Friday, August 1, 2014

Vancouver Transit Police apologize for victim-blaming ad

Another day, another ad campaign accused of blaming sexual assault victims. But this one has a positive lesson in it.

According to CBC, Vancouver Transit Police have agreed to remove this ad from Skytrain, following public complaints.

Transit Police spokesperson Anne Drennan stated that the victim-blaming was entirely unintentional, but added, "we see where they are coming from."

I work on campaigns like this, too, so I can see how this happened. The Copywriter was trying to use a clever turn of phrase, but didn't consider the unintended triggering of the word "shame" in the context. Neither did the client.

To their credit, however, Vancouver Transit Police have responded in a way that should be a teachable moment to other authorities creating campaigns that address the issue of sexual assault, either directly or indirectly.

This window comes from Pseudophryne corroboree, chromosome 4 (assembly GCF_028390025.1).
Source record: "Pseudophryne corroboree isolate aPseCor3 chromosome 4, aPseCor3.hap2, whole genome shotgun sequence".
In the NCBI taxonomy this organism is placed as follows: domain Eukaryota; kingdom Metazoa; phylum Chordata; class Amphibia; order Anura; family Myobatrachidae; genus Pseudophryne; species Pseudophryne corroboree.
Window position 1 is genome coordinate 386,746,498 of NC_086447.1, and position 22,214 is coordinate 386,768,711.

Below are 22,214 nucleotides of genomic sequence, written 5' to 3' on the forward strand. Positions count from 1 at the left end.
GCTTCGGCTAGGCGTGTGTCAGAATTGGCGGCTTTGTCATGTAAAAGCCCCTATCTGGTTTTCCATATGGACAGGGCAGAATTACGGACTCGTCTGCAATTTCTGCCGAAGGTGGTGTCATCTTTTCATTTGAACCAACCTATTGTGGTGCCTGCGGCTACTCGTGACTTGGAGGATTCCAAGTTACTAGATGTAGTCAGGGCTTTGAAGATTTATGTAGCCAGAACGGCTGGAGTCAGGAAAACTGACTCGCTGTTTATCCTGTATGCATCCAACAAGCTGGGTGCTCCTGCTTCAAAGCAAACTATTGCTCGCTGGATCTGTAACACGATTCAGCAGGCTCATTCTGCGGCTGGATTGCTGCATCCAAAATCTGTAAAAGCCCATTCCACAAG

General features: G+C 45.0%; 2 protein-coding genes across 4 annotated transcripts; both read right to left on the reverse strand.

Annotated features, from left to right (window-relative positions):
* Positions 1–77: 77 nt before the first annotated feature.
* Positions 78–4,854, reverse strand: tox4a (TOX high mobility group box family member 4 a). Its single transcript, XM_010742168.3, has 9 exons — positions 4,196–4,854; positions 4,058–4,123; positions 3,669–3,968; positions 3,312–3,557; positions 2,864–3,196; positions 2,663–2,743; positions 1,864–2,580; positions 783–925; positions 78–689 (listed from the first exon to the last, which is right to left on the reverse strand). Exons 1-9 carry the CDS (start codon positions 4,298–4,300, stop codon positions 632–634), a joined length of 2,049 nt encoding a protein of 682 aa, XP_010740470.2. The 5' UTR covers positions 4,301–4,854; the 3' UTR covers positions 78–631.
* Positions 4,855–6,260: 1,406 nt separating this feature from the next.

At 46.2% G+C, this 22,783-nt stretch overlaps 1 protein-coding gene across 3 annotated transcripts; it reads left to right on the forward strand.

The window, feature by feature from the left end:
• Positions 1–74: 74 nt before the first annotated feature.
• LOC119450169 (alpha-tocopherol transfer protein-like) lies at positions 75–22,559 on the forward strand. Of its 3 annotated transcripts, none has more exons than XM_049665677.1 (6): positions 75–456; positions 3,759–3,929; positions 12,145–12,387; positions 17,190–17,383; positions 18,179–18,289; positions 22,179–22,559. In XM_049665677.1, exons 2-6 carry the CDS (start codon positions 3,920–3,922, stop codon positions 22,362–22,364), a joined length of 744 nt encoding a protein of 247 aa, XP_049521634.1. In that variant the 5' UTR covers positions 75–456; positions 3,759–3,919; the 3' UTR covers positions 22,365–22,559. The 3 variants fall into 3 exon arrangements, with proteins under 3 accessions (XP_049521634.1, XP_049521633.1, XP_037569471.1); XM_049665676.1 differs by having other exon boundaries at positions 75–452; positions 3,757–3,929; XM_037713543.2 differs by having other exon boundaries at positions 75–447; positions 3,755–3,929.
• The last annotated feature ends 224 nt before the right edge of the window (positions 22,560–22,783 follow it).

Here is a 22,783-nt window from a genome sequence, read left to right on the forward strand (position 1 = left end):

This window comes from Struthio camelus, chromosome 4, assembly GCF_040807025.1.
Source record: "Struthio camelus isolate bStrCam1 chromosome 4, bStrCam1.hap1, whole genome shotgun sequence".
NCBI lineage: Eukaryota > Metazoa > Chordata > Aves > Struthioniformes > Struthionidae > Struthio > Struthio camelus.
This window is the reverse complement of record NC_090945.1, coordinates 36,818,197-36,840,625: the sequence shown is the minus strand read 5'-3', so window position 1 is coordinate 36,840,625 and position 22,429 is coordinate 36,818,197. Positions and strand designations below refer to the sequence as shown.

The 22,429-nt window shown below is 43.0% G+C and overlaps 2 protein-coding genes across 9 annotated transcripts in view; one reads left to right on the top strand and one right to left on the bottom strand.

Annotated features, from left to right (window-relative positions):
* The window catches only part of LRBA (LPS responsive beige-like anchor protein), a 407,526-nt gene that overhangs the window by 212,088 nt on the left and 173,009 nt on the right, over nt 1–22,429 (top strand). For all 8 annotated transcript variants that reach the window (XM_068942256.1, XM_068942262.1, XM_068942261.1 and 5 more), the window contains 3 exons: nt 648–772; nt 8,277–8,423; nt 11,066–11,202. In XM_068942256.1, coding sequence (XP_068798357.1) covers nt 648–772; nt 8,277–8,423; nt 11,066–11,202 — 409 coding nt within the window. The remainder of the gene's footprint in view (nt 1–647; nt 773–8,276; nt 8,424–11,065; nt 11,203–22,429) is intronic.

First, they apologized with an acknowledgement that the wording could cause unintended harm. Then, they committed to removing the ads and replacing them with "new posters with wording approved by an advisory council that includes representatives from women's support groups."

Understand, apologize, fix the problem and show how you'll avoid it in the future. Is that so hard?

1 comment:

  1. "Nobody should...say anything that makes you feel...uncomfortable." ??
    Are you sure this isn't in the U.S.?
    Again illiteracy and lack of reasoning skills rule the day. A problem arises, and is solved, and no party involved draws an actual definition of the real problem and solution. Feelings are hurt, apologies proffered, policy rewritten- Without any clear, concise delineation of any of it.
    Making a play on words by a backhand reference to the stigma and self-shame of sexual assault victims is very, very distasteful. But the serious harm here is denigrating the feelings of shame of the victims by implying that their feelings of shame are not "real".